The explosion of mobile computing and smartphone-enabled eCommerce in the last five to seven years has forced “Big Data” into our popular lexicon; however, very few businesses actually know how to get the most out of the massive amount of data now available to them. Executives know it’s there and know it can help their business, but don’t have the faintest idea how to go about monetizing the potential insight locked within the enigma of ‘Big Data.’

Shadyside-based Rhiza is changing this trend by delivering fantastic results for its clients through data analytics platforms that not only pinpoint the important data sets but also display the information in easy-to-understand formats.

“Technologically, we are in the infancy of Big Data,” Josh Knauer, CEO of Rhiza, explained. “We have the computing power to collect tons of data, and most of the people working in this space (data geeks) are merely optimizing the processing of this data. But very few people are actually focused on making sense of the data being collected, and even fewer are using this data to make informed business decisions.

“Rhiza is one of the few companies focused on creating solutions that put massive data sets into real-world context,” Knauer continued. “In order for Big Data to be useful, it has to fade into the background. Rhiza creates tools that make data accessible to a broad audience of business users. Sales teams and marketers, for example, use our tools to create beautiful data visualizations that are customized to the specific market/demographic they’re pitching. Sales presentations, in turns out, are incredibly effective when they show something new to the buyer.”

Rhiza offers focused product lines to two distinct customer profiles: large consumer products companies (PepsiCo, Inc., The Clorox Company and Highmark Blue Cross Blue Shield) and global media companies (Cox, Comcast, Experian, Univision and Dun & Bradstreet). 

“Our technology empowers business users to find answers to some of the toughest questions a company has,” Knauer explained. “For media companies, we provide data-driven sales presentations with unique insight into the demographic composition of specific markets. Our tool then allows the sales guy to track the effectiveness of each presentation and track sales performance over time, providing measurable ROI to all our media customers.

“Rhiza has also specifically developed a product line of tools for the CMOs of large consumer brands,” he continued. “Our technology subverts the shotgun-marketing approach that so many companies use due to lack of specific customer insight. Not only does our solution for brands enable CMOs to define the profile of their optimal customer, it also pinpoints the exact media channels where they can find and influence the customer. We enable our clients to spend their advertising dollars precisely, while also boosting the effectiveness of their marketing strategies—a result that makes a real impact on the bottom line.”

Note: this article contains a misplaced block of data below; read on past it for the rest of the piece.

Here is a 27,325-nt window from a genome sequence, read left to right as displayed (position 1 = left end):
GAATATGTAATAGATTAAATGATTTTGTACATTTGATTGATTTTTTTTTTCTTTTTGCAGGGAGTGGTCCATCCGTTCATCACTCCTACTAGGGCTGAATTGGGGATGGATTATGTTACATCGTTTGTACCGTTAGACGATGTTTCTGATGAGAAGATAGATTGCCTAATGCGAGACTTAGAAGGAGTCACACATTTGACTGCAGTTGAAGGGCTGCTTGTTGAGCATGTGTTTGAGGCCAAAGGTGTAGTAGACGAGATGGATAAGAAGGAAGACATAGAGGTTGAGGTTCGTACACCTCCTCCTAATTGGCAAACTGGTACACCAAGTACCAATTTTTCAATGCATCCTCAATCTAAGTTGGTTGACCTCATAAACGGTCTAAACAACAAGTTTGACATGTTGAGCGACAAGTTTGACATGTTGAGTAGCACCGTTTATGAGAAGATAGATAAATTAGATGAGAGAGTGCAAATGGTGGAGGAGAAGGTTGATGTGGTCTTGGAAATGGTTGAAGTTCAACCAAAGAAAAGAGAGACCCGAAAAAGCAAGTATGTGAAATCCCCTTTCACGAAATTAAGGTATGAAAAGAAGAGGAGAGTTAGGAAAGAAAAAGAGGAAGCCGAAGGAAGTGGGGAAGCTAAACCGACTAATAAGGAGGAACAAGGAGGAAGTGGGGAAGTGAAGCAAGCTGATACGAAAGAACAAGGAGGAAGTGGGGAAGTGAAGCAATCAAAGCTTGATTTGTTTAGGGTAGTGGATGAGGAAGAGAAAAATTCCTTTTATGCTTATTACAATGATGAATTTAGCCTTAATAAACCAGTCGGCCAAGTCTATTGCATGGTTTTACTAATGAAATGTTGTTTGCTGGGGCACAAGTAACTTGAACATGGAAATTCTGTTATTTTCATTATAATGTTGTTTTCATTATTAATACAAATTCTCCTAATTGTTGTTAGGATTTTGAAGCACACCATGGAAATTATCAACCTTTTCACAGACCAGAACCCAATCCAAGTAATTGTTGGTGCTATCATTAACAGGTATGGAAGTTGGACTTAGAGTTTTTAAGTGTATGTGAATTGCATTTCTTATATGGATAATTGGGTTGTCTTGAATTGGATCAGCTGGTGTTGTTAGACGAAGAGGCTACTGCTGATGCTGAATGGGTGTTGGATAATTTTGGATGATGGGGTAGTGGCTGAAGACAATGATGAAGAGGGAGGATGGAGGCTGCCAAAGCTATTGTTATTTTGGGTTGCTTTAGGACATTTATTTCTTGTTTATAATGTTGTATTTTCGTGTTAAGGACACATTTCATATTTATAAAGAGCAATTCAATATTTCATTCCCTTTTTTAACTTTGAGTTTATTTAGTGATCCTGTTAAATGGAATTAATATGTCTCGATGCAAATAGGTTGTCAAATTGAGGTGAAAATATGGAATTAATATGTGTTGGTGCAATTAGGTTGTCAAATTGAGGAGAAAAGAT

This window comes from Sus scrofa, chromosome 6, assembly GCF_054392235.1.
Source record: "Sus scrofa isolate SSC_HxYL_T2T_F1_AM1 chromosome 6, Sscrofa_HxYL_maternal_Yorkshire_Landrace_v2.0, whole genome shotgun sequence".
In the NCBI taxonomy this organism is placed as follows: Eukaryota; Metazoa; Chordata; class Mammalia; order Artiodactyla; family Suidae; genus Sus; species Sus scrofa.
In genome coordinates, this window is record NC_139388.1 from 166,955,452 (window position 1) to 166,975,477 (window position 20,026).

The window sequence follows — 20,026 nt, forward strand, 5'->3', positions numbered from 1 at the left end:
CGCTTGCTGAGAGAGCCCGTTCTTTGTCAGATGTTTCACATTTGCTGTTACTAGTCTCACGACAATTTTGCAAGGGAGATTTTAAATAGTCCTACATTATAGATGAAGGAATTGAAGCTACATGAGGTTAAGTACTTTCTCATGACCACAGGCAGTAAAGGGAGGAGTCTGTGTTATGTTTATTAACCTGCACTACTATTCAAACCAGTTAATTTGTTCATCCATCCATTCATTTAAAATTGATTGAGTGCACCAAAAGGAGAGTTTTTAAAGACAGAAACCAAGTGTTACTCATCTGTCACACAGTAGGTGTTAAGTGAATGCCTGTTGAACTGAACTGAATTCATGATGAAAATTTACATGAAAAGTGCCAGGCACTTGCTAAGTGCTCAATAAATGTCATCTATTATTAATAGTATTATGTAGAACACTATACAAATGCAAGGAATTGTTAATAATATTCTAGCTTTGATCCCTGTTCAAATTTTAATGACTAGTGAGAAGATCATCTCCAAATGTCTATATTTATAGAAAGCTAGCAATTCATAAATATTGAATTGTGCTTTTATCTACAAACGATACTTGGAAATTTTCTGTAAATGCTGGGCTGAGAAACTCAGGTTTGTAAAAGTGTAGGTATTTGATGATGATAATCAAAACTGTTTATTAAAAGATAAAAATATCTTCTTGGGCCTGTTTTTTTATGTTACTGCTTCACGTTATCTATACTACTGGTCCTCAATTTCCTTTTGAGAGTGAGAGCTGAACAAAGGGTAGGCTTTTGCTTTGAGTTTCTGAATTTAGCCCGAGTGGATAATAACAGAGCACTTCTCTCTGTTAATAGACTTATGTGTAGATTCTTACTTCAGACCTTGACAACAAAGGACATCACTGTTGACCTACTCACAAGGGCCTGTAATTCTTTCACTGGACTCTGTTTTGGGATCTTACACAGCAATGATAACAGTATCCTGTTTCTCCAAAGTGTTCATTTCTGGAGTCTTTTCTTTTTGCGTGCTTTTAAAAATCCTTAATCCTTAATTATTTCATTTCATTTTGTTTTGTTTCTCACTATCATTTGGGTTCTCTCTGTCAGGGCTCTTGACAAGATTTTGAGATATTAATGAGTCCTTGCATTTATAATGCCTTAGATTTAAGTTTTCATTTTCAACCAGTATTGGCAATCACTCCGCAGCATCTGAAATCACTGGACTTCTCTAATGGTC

In terms of the future value or utility of big data in the marketplace, Knauer believes that Rhiza’s current work in the space is a good indicator of where big data will be in the near future.

“Right now, most people and companies are fascinated by the data itself,” Knauer explained. “But companies don’t know what to expect from the data, and don’t know how to use it effectively. Imagine if you had more than just data. Imagine if you could also have suggestions for what data you should examine and then recommendations for what you should do with your findings. Everyone has data, but few organizations know what do to with it.

“Our marketing analytics tools are driving actionable decisions for our customers right now,” Knauer explained. “In the next 10 years, every organization will use big data to increase profits, and to increase operational efficiency. Our clients are already doing those things today.”

It’s important to mention that Rhiza’s leadership position in the big data space is far more than self-promotion. In 2010, Knauer was appointed to a working group of President Obama’s Council of Advisors on Science and Technology (PCAST). According to www.whitehouse.gov, “PCAST is an advisory group of the nation’s leading scientists and engineers who directly advise the President… PCAST makes policy recommendations in the many areas where understanding of science, technology, and innovation is key to strengthening our economy and forming policy that works for the American people.”

According to www.whitehouse.gov and Rhiza’s blog, Knauer’s work for PCAST has centered on data management best practices and standardization of how open data is defined, collected and published by federal agencies.

“People make better decisions when they have access to data,” Knauer explained. “Our goal is to empower our clients to make better decisions. Big Data is more than a buzz word or a concept that businesses struggle with—it’s a promise of greater revenue and greater efficiencies. So the sooner you can get past the awkward teenage phase, the better.”